Prioritizing Windows issues


The crumminess of the Rust Windows experience is one of our most pressing problems. I’m trying to understand what needs to be done to fix the situation.

Here are the major problems I’m aware of:

And here are all the issues on the bug tracker: Issues:

If I were to describe today a project to fix the windows experience better it would be “make the installation easy, make debugging work; oh and fix whatever bugs you can”. To those that have worked with Rust on Windows, what else is critical to fix for the sake of the overall experience?


Another issue which I can’t see tracked anywhere:

It appears that on permission managed windows machines (eg. win7) rust generated binaries require administrator privileges to run, even for trivial case applications like println!(“Hello World”); these permissions must be accepted (“Run this as administrator”) every time the application is launched.

I have no idea how this is typically managed in win programming, but having to accept “run this as administrator” every time you run cargo test or launch a binary is really tedious.


How about making cargo builds of any rust library that depend on C libraries not be a complete and total nightmare? Also I’d really love to lose the dependency on that libgcc dll.


I’m using Windows 8.1 and I have never needed to give a rust program administrator privileges.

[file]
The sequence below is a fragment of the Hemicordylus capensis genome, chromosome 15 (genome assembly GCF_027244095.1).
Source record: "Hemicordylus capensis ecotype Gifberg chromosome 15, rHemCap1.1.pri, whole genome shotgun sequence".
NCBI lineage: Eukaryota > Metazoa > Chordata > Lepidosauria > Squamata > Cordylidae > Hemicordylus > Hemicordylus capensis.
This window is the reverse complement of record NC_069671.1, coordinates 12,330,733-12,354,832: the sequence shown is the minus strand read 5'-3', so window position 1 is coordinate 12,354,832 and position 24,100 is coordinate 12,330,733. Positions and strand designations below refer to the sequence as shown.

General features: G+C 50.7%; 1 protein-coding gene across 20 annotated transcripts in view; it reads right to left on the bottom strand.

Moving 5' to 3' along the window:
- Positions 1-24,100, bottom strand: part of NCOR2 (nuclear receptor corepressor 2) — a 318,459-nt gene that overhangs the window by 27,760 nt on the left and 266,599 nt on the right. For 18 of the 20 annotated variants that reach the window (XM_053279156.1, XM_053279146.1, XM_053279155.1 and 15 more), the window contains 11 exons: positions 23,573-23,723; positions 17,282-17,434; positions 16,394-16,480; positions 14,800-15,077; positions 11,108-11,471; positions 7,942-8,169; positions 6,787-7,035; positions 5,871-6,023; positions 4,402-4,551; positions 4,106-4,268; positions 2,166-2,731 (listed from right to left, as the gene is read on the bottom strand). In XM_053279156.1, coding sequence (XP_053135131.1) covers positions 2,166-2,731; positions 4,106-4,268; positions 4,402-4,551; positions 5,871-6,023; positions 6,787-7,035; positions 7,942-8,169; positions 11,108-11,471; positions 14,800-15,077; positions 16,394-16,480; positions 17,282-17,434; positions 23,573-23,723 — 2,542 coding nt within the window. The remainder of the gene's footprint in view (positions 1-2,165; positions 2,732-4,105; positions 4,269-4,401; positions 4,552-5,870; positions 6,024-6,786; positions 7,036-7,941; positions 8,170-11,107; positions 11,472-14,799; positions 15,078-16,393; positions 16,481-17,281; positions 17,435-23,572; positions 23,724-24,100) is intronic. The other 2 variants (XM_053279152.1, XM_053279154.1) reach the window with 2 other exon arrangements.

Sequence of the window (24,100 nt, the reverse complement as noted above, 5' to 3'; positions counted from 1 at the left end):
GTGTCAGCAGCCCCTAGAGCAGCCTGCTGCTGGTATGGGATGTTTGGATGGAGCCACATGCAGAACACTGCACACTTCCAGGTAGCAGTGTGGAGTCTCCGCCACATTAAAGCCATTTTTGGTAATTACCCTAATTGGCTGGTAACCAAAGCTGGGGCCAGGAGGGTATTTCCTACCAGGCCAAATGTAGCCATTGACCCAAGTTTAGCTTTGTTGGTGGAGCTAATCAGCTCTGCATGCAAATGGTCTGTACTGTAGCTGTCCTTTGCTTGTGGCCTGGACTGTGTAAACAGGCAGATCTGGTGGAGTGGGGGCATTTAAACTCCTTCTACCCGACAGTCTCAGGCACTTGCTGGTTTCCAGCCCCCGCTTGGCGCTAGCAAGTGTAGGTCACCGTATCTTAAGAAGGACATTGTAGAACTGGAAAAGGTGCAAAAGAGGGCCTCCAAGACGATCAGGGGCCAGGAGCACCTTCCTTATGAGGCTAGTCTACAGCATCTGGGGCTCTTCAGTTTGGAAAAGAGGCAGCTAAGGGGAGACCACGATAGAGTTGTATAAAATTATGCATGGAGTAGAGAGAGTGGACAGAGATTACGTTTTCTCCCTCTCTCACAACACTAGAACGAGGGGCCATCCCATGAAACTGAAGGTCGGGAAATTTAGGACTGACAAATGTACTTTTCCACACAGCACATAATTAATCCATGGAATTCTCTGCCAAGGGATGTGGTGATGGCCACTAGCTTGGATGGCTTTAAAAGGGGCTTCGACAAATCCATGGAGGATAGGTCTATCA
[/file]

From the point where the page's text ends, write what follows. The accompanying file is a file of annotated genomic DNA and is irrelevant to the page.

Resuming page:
@retep998 Can you provide more information about why ‘making cargo builds of any rust library that depend on C libraries’ is a ‘complete and total nightmare’? Is there a bug filed about it?


@brson there’s an extensive reddit thread about it, but in summary: the build step in cargo must know to look at the DEPS_DIR and OUT_DIR to place dlls in the right location. Almost no libraries do this. Most don’t even have a build step and assume the C shared library is just magically already there.


  1. There is a cargo bug that makes OUT_DIR incorrect.*

  2. That the build step has to not only build a library but also copy the result to a specific set of folders is not documented.

  3. Rust c bindings almost universally assume that the system has a shared library already available; typically not true on windows where dlls are shipped in the folder of a binary.

  4. cargo has no support for detecting missing build tools such as cmake and silently consumes errors if a depency fails to build.

Practically speaking pure rust stuff works great, but c bindings dont work at all (they can work, but virtually none of them do). For something like gfx-rs which has multiple dependencies it really is a nightmare. You have to fork each one and fix their C binding to be static, or add a build step for windows that builds/downloads the appropriate dll.


Its not really so much a problem with cargo and rust as it is a problem with building C/C++ on Windows following the *nix model. So long as I have to continue using mingw I am going to remain unhappy because it hates me every step of the way. As soon as we switch to lld so I can link against proper msvc built libraries I will be so much happier. I mean seriously, trying to build and run an example from glfw-rs, apparently mingw uses such old windows libraries (or possibly some really weird bug) it somehow manages to display the window using the classic theme on Windows 8.1. I didn’t even think that was possible. EDIT: According to eddyb the classic theme is because of rust’s segmented stack stuff interfering with winapi. Oh boy, another reason for why Rust sucks on Windows.


Thread in question (it’s really helpful to link to things that can be linked, so that people who aren’t keeping track of everything can still follow, and for future readers when the context has been lost. :smiley: ).